There was little indication that this would be the last time for Ralf Schumacher, or for the Williams team.
The victor of the French Grand Prix stood atop the podium on July 6, 2003 with his teammate – Juan Pablo Montoya – and his elder brother, Michael. He was third in the championship, closing to within 11 points of his 1st-placed sibling with this win; Montoya trailed his fellow Williams pilot by six points.
Williams were peerless all weekend. Having locked out the front row in qualifying, three tenths faster than their nearest rivals, they maintained their formation off the start line and motored into the distance.
Ralf very much had the measure of Juan Pablo. Keeping him at arm’s length in the first part of the race, Schumacher Jr allowed Montoya to close within two seconds approaching the final round of stops as traffic held him up. But in the sprint to the end, the Colombian faded badly and Schumacher was able to run free to the chequered flag.
It was a second successive victory for the driver and a second successive one-two for the team – but Ralf would never win another race; Williams would go 14 years and counting without another top-two shut-out.
Where the drivers went next
Michael, by contrast, had better competitive fortunes ahead with Ferrari: sixth and seventh world drivers’ titles, and an absorbing duel with Renault up-and-comer Fernando Alonso that saw the German just fail to take his tally to eight.
Montoya, like his teammate, would fade from here – taking two of only three Williams wins since, before departing for a season-and-a-half of trouble at McLaren at the end of 2004. Comprehensively outperformed by Kimi Raikkonen in 2005, registering only three wins to the Finn’s seven, Montoya left the team midway through 2006 to return to US racing series.
Ralf’s demise was more stark. Far from launching a late title tilt, the younger Schumacher scored points only once in the remaining six rounds of 2003. He finished a distant 6th in the final standings, though his run-in was marred by a concussion suffered in testing at Monza which meant he missed the penultimate race. Meanwhile teammate Montoya kept the Williams flag flying until trouble with the stewards at the US Grand Prix killed his challenge.
Schumacher might have been glad, in retrospect, to miss a trip to Indy, given what would befall him at that track in later years – though the concussion that prompted his absence was hauntingly prescient.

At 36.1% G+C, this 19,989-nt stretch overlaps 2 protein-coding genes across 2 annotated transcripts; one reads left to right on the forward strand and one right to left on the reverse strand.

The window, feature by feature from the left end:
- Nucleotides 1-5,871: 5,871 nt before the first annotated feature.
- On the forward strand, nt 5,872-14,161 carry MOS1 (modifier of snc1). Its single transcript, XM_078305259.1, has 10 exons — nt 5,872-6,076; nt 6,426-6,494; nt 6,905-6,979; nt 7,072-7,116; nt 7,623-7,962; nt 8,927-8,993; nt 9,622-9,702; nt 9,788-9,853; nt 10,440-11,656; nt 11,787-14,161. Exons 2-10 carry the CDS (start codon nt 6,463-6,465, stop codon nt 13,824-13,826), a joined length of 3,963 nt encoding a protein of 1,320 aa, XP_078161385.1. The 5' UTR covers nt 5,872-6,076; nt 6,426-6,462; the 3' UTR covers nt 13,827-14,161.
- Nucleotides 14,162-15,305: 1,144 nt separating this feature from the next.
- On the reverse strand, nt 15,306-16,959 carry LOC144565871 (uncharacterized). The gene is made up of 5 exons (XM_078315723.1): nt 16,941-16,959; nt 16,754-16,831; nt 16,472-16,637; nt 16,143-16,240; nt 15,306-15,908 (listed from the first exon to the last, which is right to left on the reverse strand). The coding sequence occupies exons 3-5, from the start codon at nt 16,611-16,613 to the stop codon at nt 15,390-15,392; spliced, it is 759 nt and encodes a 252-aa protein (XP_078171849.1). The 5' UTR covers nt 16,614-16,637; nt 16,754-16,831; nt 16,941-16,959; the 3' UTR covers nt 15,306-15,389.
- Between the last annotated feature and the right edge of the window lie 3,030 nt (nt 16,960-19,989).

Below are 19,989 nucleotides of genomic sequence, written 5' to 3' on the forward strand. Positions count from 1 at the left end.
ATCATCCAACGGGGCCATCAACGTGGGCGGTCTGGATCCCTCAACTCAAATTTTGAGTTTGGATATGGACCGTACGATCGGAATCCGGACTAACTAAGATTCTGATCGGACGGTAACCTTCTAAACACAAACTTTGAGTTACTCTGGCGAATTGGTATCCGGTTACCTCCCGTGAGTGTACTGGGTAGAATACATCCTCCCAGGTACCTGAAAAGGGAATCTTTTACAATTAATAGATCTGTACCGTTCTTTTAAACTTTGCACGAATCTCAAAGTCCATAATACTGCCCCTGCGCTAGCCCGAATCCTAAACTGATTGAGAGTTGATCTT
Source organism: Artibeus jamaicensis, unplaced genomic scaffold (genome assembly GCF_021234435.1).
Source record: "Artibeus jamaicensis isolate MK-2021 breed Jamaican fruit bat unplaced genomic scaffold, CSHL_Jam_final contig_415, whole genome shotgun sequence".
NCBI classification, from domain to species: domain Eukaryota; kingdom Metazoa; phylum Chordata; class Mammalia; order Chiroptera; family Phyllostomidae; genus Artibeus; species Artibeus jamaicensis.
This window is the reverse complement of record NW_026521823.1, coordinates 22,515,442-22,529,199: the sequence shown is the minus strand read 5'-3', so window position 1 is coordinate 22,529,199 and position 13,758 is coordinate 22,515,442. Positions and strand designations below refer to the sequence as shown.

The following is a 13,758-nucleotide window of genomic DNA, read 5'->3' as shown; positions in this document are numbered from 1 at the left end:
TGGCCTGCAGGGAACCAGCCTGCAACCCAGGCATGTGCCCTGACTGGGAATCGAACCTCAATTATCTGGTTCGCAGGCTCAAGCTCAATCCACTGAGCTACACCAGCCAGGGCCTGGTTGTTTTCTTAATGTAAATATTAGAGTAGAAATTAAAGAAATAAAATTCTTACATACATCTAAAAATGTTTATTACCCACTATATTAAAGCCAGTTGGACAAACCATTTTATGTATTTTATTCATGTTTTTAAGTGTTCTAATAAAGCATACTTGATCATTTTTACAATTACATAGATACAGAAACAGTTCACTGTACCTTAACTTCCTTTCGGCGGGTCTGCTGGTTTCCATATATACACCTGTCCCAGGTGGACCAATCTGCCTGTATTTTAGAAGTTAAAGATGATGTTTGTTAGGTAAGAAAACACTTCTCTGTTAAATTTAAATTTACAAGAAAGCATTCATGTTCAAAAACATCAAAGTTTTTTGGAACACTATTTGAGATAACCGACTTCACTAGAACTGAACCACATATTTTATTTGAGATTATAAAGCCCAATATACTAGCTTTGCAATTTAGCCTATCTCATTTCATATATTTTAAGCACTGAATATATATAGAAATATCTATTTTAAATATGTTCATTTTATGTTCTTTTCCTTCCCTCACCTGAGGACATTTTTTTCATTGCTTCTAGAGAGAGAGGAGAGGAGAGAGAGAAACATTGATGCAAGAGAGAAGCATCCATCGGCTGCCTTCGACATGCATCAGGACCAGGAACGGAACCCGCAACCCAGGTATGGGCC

A high-speed crash on the Indianapolis banking in the opening laps of the 2004 race caused Ralf to suffer another concussion, and two fractures to his spinal column. The colossal crash registered the Williams car’s deceleration at 78G.
Schumacher missed the next six rounds. He signed to drive for Toyota during his recovery, returning for Williams to score a second-place in Japan behind his brother – the last-ever Schumacher 1-2 – and finished 9th in the championship.
Incredibly, Ralf found himself having another crash at the same corner at Indy in 2005 – thankfully this time with no major injuries. Though the FIA medical team recommended he sit out the race, he didn’t miss much. The tyre blowout that caused his Toyota to crash prompted all Michelin runners to withdraw, and Formula One’s now-infamous ‘six-car race’ went ahead to a chorus of boos.
Only three more podiums awaited Ralf in his three years at Toyota. He finished 6th in 2005, 10th in 2006, and was drummed out for all-round poor performances at the end of 2007. A test for the new Force India team did not yield a race seat for 2008 and Ralf moved to race German touring cars, never to return to F1.
What happened to the Williams team?
The Williams team’s own decline followed hot on the heels of Ralf’s, though much more closely correlated to the loss of BMW backing than the loss of their German driver.
With Williams-BMW unable to make a serious bid for the championship, a rift developed between the partners. BMW had agreed to supply engines for the team until 2009 but, dissatisfied with performance, decided to buy and rebrand the Sauber team. Williams opted for Cosworth engines for 2006; the relationship was severed, to significant effect.
Where the team had laboured to four podiums with Mark Webber and Nick Heidfeld in 2005, Webber and rookie teammate Nico Rosberg managed only five points-finishes between them in 2006. Three years with Toyota power followed, but it did as little for Williams as it had done for Schumacher. Though they scraped 4th place in 2007, performances remained underwhelming.
A two-year fling back with Cosworth in 2010 and 2011 had predictable results, ending the latter year a distant 9th in the constructors’ championship with just five points.
2012 gave the team their first win in nearly eight seasons – Pastor Maldonado stupefyingly taking the laurels from pole at the Spanish Grand Prix. Renault had returned, reforging the historically successful Williams-Renault partnership of the Nineties.
However, the fact that the team still finished the year 8th in the standings in 2012 shows how resolutely they failed to back up that solitary win with any other meaningful results. Maldonado could muster only four other points finishes in the 20-round season. Teammate Bruno Senna finished in the points 10 times, but never higher than 7th.
2013 was groundhog day: 9th place, five points… didn’t we do this already, in 2011?
It took the dawn of the hybrid era and the adoption of Mercedes power units to propel Williams back toward the top end of the grid in 2014. Successive 3rd-placed championship finishes have restored some of the team’s pride. Though Lance Stroll’s podium at the Azerbaijan Grand Prix was only the team’s second in the last two seasons, Williams are now regular points-scorers after 40 years in the sport.
Whether they will ever challenge for another title, however, remains doubtful.